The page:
Urethroplasty consists of two parts: (i) the flap formed from the anterior vaginal wall is anastomosed with the urethral plate and the remaining part of the plate tubularized, thus lengthening the native urethra. The urethra is fixed to the corporal bodies to prevent retraction. (ii) the distal urethroplasty uses an island skin flap, harvested from the dorsal clitoral skin. A hole is made at the base of the flap, the flap transposed to the ventral side using a ‘button-hole’ manoeuvre, anastomosed to the native urethra and tubularized (Fig. 2). The suture lines of the tubularized urethra lie on the corporal bodies. The new urethra is brought to the top of the glans using the glans-groove technique and the penile body reconstructed using the remaining clitoral skin and labia minora flaps (Fig. 3–9). The labia majora are reconstructed as a scrotum. The immediate results of surgery are shown in Fig. 7. A self-adherent dressing is used for the neophallus, with suprapubic urine drainage and a urethral stent placed for 2 weeks. Prophylactic antibiotics were given to all patients for 7 days after surgery.
The mean (range) follow up was 3.9 (0.5–6) years and the neophallus was 5.7 (4–10) cm; 17 patients were satisfied with their penile size and aesthetic appearance (Fig. 8), while five patients required additional phalloplasty (Fig. 9). The complications were related to the urethroplasty, with two urethral stenoses and three fistulae.
Metoidioplasty is a technically difficult and challenging procedure for creating a neophallus from an enlarged clitoris in female transsexuals who do not wish to have sexual intercourse. The technique is possible in cases where the clitoris seems large enough to provide a phallus that will satisfy the patient. Lebovic and Laub  reported good results for voiding while standing, and a good appearance of the external genitalia, with a more male-like configuration. As the urethral plate remains intact the neophallus is usually small and curved. Hage  reported a modification of metoidioplasty characterized by urethral lengthening. The neourethra is created from labia minora flaps and the urethral plate, which is divided at the level of the urethral opening and dissected toward the glans. As the course of dissection is from proximal to distal, it could compromise the vascularization of the mobilized urethral plate. This type of urethral plate preparation is more difficult and associated with significant bleeding, and does not allow fusion of the remaining labia majora; the scrotum has a bifid appearance.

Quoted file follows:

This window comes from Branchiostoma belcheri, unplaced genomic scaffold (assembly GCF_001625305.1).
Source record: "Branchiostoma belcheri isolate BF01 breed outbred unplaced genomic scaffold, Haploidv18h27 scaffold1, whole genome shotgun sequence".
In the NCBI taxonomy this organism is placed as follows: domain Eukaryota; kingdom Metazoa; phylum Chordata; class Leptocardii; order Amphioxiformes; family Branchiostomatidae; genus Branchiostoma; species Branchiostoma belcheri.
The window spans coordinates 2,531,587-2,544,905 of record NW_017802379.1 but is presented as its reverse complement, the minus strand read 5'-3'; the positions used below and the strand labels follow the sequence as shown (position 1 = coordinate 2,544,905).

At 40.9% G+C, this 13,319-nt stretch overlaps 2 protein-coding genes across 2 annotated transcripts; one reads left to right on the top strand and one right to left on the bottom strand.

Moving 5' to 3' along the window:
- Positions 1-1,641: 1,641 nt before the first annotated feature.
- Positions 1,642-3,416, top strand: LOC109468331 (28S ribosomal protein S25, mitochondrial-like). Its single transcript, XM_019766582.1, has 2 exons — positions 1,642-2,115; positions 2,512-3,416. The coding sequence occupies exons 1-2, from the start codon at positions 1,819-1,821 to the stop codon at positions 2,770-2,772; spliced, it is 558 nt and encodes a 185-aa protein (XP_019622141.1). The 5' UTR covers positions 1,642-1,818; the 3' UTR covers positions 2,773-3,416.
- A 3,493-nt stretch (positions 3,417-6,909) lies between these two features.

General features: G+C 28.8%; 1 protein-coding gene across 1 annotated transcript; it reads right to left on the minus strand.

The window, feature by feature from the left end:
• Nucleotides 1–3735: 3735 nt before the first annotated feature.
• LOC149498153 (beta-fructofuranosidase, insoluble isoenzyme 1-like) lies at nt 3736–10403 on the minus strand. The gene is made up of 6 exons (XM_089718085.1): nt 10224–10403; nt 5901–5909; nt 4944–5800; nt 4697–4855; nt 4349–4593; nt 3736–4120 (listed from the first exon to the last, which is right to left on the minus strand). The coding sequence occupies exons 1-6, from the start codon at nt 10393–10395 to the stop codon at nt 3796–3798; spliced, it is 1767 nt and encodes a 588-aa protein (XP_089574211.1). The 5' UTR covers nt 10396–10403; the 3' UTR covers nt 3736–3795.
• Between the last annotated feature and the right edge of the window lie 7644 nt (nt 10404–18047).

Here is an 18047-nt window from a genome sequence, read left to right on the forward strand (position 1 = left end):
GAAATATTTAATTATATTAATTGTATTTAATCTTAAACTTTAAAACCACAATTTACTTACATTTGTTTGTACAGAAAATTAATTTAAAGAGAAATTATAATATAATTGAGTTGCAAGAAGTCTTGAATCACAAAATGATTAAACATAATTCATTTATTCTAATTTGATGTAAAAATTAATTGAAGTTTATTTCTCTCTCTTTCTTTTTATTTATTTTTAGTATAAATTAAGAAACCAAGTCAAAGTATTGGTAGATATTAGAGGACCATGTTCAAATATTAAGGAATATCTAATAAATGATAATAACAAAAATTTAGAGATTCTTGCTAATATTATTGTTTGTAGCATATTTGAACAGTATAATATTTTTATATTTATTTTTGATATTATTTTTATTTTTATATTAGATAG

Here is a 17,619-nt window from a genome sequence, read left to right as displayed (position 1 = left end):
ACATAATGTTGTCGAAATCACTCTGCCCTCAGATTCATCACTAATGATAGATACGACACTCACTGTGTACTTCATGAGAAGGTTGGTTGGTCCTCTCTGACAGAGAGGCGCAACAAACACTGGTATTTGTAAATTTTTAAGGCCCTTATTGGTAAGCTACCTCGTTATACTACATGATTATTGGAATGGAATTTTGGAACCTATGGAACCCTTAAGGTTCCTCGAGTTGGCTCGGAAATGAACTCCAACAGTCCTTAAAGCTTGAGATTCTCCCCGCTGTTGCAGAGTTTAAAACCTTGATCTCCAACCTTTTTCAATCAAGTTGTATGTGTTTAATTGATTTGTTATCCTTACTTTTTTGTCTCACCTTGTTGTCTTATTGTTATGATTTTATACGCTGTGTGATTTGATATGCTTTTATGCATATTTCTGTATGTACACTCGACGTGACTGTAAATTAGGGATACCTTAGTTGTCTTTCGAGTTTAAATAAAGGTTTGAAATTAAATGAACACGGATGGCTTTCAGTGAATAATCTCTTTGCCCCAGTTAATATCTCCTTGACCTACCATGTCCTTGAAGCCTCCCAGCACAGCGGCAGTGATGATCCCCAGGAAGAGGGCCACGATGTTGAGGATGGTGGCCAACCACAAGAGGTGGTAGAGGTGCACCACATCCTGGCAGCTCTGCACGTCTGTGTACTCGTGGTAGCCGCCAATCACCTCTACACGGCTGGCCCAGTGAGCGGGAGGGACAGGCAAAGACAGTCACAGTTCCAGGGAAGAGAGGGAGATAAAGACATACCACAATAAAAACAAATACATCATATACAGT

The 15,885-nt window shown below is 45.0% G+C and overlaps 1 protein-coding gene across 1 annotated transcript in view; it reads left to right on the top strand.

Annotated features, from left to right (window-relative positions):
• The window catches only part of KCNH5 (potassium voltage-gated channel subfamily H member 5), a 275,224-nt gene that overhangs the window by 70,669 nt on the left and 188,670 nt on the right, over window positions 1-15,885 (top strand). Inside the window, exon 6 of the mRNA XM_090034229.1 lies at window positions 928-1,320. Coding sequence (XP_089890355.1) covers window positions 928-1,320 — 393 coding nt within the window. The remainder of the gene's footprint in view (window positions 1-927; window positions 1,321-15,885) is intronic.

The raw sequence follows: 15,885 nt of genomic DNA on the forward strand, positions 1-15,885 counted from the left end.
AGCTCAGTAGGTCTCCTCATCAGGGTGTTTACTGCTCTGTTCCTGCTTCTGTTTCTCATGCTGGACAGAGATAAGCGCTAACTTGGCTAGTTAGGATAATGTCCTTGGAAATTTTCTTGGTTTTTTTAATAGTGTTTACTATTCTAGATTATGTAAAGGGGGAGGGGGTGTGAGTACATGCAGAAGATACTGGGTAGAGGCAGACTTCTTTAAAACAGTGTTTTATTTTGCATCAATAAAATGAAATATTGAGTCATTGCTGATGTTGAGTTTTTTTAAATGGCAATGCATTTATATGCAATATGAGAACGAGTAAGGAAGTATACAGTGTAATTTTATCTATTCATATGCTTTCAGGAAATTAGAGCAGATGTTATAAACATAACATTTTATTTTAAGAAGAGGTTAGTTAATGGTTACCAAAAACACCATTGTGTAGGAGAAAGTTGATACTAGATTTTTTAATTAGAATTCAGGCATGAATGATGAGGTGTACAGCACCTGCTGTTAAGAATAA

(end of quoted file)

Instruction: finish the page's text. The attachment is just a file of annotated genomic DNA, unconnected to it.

To overcome the disadvantages of reported techniques of metoidioplasty we developed a variant based on our experience of repairing the most severe forms of hypospadias associated with penoscrotal transposition . The goals were to straighten and lengthen the neophallus, a complete urethroplasty and normal relationships of the neophallus and scrotum. The penis is straightened and lengthened by clitoral degloving, releasing both ventral chordee and dorsal ligaments. The urethral plate is dissected and divided at the coronal level so that its proximal vascularization remains intact. Urethroplasty includes urethral lengthening with joining of the anterior vaginal wall flap and urethral plate, and tubularization of the well-vascularized island clitoral skin flap. To obtain a normal appearance of the external genitalia, the labia minora are used to reconstruct the neophallic shaft, while the scrotum is created using labia majora, in which testicular implants can be placed. The complications of the technique were related only to urethral reconstruction, mostly from the tubularized urethroplasty. Most patients were satisfied with the final outcome of metoidioplasty for size and voiding position. In the five patients requiring augmentation phalloplasty, free microsurgical tissue transfer (forearm flap, latissimus dorsi, etc.) was used. All structures (urethra, corpora cavernosa, glans with neurovascular bundle) of the neophallus are used to provide a successful cosmetic and functional result.
Metoidioplasty is a single-stage and time-saving procedure; we recommend it as the method of choice when the clitoris is large enough to create a neophallus that will satisfy the patient. Metoidioplasty also represents a first step in cases where additional augmentation phalloplasty is required.